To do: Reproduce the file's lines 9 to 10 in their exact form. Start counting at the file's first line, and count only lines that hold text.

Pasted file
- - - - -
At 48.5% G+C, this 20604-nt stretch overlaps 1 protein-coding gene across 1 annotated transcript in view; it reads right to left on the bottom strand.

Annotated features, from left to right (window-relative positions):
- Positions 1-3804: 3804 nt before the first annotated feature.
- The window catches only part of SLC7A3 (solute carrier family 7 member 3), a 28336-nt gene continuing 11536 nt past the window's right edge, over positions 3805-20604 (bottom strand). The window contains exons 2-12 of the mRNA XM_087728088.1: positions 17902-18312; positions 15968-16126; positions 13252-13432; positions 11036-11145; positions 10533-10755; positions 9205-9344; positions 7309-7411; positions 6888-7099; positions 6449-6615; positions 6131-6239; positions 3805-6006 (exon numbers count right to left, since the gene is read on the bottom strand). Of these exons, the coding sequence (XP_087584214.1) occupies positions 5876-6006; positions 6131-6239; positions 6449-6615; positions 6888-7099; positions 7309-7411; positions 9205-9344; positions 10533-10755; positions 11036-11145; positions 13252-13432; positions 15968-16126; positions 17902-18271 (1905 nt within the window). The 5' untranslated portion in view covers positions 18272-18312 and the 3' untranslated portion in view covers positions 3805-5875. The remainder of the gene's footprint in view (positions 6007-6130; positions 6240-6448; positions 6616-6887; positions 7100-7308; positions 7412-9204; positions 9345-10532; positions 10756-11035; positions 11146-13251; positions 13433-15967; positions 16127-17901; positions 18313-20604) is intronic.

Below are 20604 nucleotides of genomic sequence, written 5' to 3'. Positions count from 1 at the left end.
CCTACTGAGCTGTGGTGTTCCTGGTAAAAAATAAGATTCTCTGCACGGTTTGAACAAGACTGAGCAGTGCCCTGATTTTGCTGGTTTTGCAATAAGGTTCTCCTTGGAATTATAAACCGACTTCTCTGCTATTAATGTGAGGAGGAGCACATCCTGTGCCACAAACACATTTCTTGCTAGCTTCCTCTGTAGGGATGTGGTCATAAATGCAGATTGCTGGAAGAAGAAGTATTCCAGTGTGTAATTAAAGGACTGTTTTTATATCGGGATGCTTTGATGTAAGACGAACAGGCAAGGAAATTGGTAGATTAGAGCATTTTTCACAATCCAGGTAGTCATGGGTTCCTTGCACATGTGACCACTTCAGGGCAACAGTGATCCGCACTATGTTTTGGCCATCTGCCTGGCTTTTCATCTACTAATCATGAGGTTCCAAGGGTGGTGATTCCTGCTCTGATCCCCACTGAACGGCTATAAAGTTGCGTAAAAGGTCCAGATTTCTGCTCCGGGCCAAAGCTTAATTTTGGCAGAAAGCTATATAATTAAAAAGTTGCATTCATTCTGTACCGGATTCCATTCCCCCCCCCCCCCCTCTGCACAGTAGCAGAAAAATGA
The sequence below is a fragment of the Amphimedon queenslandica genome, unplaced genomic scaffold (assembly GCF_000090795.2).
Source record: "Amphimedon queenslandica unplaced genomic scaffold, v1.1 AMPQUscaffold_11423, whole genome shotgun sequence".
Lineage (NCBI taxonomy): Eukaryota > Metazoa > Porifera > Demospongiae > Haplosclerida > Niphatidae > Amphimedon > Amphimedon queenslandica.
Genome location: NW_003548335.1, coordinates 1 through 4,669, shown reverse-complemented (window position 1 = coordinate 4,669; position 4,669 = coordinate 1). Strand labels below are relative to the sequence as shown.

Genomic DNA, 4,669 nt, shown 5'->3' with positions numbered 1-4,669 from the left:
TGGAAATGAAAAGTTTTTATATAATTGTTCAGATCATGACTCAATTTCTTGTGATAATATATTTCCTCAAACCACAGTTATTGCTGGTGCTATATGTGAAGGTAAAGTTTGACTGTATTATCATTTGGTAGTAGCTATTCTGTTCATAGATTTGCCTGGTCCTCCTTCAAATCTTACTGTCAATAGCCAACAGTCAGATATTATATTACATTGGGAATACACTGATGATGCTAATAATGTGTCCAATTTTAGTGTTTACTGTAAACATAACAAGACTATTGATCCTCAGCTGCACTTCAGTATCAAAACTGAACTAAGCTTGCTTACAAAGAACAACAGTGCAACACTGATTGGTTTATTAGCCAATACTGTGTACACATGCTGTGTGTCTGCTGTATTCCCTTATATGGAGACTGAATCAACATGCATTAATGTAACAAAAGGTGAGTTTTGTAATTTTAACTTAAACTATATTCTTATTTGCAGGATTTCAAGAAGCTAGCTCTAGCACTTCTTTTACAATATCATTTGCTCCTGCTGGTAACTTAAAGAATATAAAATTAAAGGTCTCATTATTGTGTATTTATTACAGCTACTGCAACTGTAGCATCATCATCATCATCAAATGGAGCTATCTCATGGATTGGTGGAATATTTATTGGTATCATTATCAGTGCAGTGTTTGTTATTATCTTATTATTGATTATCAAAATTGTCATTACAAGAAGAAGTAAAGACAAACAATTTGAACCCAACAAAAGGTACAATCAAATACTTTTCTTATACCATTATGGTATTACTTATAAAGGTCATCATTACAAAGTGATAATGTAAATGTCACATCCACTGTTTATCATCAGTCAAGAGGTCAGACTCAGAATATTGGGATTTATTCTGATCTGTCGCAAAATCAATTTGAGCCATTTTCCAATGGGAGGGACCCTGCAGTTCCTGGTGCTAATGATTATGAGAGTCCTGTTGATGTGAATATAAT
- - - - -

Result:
Lineage (NCBI taxonomy): Eukaryota > Metazoa > Porifera > Demospongiae > Haplosclerida > Niphatidae > Amphimedon > Amphimedon queenslandica.
Genome location: NW_003548335.1, coordinates 1 through 4,669, shown reverse-complemented (window position 1 = coordinate 4,669; position 4,669 = coordinate 1). Strand labels below are relative to the sequence as shown.